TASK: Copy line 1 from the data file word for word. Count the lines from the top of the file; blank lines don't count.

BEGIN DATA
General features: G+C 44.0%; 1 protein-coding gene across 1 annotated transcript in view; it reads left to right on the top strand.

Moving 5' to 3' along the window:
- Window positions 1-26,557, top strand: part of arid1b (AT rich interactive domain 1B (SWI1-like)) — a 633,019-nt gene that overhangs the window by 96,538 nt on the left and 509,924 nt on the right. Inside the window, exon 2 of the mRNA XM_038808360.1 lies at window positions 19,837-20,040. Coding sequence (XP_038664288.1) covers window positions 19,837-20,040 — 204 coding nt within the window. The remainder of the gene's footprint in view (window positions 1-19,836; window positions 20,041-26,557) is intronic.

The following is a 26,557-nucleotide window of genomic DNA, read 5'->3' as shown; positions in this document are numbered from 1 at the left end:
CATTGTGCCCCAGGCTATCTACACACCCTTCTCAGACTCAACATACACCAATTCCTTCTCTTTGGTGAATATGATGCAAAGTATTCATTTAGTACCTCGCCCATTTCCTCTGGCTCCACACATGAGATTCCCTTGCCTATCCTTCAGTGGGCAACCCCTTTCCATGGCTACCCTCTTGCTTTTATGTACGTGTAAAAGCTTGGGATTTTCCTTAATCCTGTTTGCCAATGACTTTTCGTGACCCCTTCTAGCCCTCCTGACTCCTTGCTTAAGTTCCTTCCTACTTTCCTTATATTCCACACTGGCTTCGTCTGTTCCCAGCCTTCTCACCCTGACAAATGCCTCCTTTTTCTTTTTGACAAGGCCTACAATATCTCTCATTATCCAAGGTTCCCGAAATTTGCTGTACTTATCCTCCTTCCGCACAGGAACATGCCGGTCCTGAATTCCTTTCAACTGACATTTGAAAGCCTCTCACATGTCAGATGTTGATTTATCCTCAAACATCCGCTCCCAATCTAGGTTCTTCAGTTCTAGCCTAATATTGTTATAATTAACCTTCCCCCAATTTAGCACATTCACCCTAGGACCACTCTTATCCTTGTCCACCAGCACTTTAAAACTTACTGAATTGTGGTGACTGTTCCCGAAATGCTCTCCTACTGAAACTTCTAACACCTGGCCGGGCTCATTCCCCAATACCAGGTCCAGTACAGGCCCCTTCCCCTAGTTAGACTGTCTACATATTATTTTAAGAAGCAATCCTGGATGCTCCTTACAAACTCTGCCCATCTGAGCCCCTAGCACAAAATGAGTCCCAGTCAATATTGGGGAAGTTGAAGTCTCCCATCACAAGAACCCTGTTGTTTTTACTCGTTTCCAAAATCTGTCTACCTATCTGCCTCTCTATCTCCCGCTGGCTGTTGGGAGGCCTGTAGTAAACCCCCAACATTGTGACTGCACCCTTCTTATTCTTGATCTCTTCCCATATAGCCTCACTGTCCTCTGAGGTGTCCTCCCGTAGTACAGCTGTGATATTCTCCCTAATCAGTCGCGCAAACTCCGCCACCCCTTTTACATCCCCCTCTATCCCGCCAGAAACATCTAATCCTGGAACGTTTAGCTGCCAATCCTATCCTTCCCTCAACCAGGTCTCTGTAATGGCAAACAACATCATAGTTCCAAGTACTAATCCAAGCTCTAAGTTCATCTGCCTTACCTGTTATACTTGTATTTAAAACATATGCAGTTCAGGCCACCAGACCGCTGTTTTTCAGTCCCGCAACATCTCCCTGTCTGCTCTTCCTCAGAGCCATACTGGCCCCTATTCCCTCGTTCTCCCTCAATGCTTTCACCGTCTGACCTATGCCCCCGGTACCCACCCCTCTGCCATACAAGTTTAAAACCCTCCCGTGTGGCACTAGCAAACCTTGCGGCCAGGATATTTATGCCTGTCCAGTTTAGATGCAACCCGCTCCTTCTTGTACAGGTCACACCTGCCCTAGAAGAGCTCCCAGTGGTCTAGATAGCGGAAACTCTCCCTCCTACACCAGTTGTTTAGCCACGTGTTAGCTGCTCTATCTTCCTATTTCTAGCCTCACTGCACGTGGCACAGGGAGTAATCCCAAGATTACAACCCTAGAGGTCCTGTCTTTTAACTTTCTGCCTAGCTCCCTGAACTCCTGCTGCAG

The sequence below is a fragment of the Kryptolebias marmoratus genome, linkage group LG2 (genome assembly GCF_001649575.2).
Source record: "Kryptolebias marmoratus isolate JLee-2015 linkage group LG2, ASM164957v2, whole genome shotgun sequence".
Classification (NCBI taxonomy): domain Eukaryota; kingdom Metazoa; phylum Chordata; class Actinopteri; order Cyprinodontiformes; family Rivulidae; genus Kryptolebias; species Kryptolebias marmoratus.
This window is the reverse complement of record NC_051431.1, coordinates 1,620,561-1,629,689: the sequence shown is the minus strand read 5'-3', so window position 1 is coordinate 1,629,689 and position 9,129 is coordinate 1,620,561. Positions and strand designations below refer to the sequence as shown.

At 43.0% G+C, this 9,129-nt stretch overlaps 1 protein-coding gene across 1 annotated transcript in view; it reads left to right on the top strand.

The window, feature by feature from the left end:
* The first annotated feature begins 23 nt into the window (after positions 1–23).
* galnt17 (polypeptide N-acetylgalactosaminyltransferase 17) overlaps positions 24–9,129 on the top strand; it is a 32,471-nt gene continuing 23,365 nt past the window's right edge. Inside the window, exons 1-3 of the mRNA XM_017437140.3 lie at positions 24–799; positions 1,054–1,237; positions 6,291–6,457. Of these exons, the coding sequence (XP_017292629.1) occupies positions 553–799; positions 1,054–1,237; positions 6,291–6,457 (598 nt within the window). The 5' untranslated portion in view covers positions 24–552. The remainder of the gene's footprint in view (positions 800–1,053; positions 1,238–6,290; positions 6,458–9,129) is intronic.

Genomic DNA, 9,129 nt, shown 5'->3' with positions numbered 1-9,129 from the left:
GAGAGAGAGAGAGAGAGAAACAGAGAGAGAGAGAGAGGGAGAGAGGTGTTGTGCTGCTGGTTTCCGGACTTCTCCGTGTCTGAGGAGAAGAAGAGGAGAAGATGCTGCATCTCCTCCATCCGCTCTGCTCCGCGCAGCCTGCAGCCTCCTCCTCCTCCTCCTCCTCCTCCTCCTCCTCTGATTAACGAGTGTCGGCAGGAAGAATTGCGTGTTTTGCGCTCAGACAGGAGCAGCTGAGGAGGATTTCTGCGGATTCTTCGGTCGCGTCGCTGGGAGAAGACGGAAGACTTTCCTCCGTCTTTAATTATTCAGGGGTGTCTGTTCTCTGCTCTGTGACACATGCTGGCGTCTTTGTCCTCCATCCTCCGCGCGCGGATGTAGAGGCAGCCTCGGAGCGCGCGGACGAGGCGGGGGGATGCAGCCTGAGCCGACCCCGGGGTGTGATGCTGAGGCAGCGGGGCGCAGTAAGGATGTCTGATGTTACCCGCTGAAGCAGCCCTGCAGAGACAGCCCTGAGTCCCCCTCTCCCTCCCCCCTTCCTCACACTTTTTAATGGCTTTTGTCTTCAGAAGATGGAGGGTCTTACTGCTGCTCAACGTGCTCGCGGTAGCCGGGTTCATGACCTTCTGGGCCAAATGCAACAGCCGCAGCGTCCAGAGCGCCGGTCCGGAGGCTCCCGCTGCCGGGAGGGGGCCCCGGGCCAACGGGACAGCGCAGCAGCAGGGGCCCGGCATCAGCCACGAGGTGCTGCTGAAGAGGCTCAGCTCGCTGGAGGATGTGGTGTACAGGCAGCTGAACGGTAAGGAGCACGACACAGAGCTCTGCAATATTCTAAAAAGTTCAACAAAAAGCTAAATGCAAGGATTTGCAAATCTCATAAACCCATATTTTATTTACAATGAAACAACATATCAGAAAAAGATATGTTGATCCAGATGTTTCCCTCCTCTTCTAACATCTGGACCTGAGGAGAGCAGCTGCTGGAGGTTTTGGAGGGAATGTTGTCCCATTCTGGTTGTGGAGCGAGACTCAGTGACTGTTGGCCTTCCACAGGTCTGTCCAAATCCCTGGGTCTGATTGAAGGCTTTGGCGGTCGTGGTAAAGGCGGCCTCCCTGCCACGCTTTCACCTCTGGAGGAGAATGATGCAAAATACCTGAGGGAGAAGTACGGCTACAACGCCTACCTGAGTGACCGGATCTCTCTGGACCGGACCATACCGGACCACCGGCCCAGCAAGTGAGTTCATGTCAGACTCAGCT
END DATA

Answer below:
General features: G+C 44.0%; 1 protein-coding gene across 1 annotated transcript in view; it reads left to right on the top strand.